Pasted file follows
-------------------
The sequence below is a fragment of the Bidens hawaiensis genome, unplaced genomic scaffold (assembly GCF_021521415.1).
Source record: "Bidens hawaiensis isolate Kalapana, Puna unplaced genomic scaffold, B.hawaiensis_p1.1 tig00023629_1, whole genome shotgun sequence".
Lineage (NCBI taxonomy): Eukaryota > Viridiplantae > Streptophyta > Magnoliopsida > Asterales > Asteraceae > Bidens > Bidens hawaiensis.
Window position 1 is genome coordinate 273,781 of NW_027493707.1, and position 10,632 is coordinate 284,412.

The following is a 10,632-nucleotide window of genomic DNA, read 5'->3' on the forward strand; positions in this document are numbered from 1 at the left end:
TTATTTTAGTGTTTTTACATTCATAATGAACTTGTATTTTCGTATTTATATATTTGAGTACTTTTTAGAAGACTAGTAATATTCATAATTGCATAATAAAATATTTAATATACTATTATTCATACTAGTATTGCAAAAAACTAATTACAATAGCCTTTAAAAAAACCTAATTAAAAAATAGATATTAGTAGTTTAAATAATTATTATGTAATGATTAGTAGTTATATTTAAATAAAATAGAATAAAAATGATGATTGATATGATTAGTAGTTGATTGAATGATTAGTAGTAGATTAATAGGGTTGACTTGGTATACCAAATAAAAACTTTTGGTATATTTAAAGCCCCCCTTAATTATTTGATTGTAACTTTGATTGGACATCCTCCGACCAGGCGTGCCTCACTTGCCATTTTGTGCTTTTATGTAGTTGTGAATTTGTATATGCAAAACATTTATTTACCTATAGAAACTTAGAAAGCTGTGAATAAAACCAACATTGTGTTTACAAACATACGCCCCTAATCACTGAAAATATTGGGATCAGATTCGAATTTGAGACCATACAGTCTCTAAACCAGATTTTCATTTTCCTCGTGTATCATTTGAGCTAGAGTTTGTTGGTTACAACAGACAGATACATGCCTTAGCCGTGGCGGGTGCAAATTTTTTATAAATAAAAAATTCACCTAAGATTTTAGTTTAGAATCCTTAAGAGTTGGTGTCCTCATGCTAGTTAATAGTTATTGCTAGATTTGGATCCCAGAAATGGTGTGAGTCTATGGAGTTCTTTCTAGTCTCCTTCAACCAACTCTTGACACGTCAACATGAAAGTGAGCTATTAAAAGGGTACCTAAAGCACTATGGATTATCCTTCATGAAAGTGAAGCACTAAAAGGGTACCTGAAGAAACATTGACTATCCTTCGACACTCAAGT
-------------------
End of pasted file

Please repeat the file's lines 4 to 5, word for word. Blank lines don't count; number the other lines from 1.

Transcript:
Window position 1 is genome coordinate 273,781 of NW_027493707.1, and position 10,632 is coordinate 284,412.

The following is a 10,632-nucleotide window of genomic DNA, read 5'->3' on the forward strand; positions in this document are numbered from 1 at the left end: